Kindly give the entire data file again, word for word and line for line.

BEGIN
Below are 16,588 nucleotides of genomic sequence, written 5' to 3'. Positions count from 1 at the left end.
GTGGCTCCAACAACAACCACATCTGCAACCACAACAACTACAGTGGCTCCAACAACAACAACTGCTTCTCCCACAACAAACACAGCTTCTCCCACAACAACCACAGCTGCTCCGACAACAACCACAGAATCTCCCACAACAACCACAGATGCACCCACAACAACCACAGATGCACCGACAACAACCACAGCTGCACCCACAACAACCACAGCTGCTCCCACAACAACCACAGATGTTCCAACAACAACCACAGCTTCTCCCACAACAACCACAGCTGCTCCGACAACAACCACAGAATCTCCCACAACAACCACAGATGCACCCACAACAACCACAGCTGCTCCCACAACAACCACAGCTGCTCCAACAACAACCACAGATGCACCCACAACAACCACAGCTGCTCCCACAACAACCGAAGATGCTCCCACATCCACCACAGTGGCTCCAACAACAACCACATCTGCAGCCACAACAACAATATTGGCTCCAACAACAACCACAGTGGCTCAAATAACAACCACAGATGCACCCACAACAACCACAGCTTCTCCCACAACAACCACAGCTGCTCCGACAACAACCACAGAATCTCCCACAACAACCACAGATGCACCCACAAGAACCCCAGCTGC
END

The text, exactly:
Below are 16,588 nucleotides of genomic sequence, written 5' to 3'. Positions count from 1 at the left end.
GTGGCTCCAACAACAACCACATCTGCAACCACAACAACTACAGTGGCTCCAACAACAACAACTGCTTCTCCCACAACAAACACAGCTTCTCCCACAACAACCACAGCTGCTCCGACAACAACCACAGAATCTCCCACAACAACCACAGATGCACCCACAACAACCACAGATGCACCGACAACAACCACAGCTGCACCCACAACAACCACAGCTGCTCCCACAACAACCACAGATGTTCCAACAACAACCACAGCTTCTCCCACAACAACCACAGCTGCTCCGACAACAACCACAGAATCTCCCACAACAACCACAGATGCACCCACAACAACCACAGCTGCTCCCACAACAACCACAGCTGCTCCAACAACAACCACAGATGCACCCACAACAACCACAGCTGCTCCCACAACAACCGAAGATGCTCCCACATCCACCACAGTGGCTCCAACAACAACCACATCTGCAGCCACAACAACAATATTGGCTCCAACAACAACCACAGTGGCTCAAATAACAACCACAGATGCACCCACAACAACCACAGCTTCTCCCACAACAACCACAGCTGCTCCGACAACAACCACAGAATCTCCCACAACAACCACAGATGCACCCACAAGAACCCCAGCTGC